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that is inherently good. but that is the mindset when you expose of fallacy that a think is healthy. >> echoes back to the logic that the last thing you want is a concentration of power anywhere. with a $4 trillion budget with the $18 trillion economy it is a concentration of power over the $4 trillion budget. and that means it would go to the floor for a vote. survivors six people would determine the budget over the next month. i tried to call out the red flag to go to the cbo and educate yourself is a big
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deal. >> is huge. and another thing that you talk more about the deficit than we hear on the nightly news. and not only the economic aspect but the moral aspect as well. i remember past debates and discussions when we worked on the hill we were at a balanced budget but yet that debt has doubled why is that correct. >> both sides are over committed.
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it is called economic goods not economic bad. more education's more roads more missiles but the debt is 19 trillion the unfunded liabilities the promises to pay medicare/medicaid social security is 100 trillion so in 10 years all revenue is only for mandatory spending. so where is the ethics? everybody lobbies on behalf of the goods that what about the kids? when medicaid and medicare are insolvent seniors would give a 20% clip that is in the law right now in medicare is not far behind the kids will get away more so that is the ethics.
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i taught those kids nobody is sticking up for you i will go to the hill i will go to the press. i stand in the middle and i am tortured laugh laugh that is my calling and i want to do that. every day they say here he comes again. we know what he will say but it is immoral calling to show will have been to change those points to go through the house and the senate. we cannot do that on the budget committee. because if you yell to loud what will you do? constituents say what you doing to fix it corrects you have not done anything. i say i am one guy doing everything i can i'm trying to influence the votes but it is a heavy lift i am talking to democrats right
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now all the war between the right and the left we worked out in the weight room we get along a debate my catholic friends in the morning religion and economics and policy they are friendly good people. they did not get to that level we all get along great . but the press makes it the great divide. it is not true. the true power is right in the middle that is not led by the right or the left do a quick scan you will convey bond negative seat was controlling. >> the media tends to mix tool the of virtues. end everybody plays a role in the process but to diminish the process of people like you and those on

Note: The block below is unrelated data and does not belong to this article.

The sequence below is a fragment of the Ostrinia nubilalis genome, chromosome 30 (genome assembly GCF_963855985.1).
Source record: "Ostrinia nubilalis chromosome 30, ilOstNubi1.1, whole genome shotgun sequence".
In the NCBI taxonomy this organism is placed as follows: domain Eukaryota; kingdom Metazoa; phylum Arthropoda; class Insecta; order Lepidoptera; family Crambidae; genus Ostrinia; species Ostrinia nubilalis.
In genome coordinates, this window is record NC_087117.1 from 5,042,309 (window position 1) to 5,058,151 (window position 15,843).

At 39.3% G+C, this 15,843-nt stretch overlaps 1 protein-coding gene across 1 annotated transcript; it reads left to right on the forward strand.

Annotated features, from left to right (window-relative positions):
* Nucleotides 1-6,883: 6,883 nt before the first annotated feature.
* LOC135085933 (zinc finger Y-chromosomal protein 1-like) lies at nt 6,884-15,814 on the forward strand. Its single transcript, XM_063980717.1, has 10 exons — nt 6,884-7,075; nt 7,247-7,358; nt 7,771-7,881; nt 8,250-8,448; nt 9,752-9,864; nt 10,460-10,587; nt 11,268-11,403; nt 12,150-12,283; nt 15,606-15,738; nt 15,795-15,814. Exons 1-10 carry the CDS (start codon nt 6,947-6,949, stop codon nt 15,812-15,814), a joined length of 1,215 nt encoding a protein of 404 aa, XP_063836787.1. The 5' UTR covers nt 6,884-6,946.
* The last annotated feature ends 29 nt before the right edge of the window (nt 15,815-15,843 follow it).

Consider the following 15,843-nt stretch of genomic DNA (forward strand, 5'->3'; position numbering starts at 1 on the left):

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the left him make the argument on either side. ended is those to get all the glory of play a very important role in the political process. >> there is uh few keywords to crapshoot govern and compromise. if you have $550 billion deficit do we increase that number? serve to talk about compromise i am willing more than anybody but ask to be the same direction as long as though 1% goes up then you'll find me at the table.
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>> host: we can increase the economic growth that would do more than anything to bring down the debt. so the relatively low unemployment rates but there is a lot underneath that. we have a 1.$5 billion revenue. how can that be? just like the country with declining labor force participation some people have left a the workforce. we have part-time employees working 28 hours because of obamacare and the mandate of 30 hours and we have been
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trading out high-paying jobs for low-paying jobs. there is human dignity in all work and we should value that but that is one of the reasons revenues are down. so we have to raise taxes to close the gap. we'll need more work more virginians paying higher taxes and it seems to me of the federal level the employer rate is down just like enrichment but the fundamentals are not sound. >> saw the piece that you wrote last week you are right on the many -- money that racial tensions are at their all-time high.
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you get that at 1% growth because people feel you are competing against each other we should never have that feeling that three year 4% people are not on each other's case the slow-growth is causing that then talk about the labor force participation rate is right on the money but then for the rest of the world the chinese and the indians they are working hard. i have indian friends who have a phenomenal work ethic . you cannot make decisions for the commonwealth of virginia at a minimum wage of $15 but our competitors are laughing at us. really? you don't have productivity bayou wage -- raise the wage rate? we have to bring up our productivity levels but the
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wage rate is the same as productivity few raise productivity their wages go up. >> are they still trending? >> in the short run but long-term that is what you have to focus on. >> the point that you made and he was from the "national review" pretty much talking about race relations but that is a great book to talk about appellation of -- appellation as well. ben reed talk about a couple of other things like the book writing process.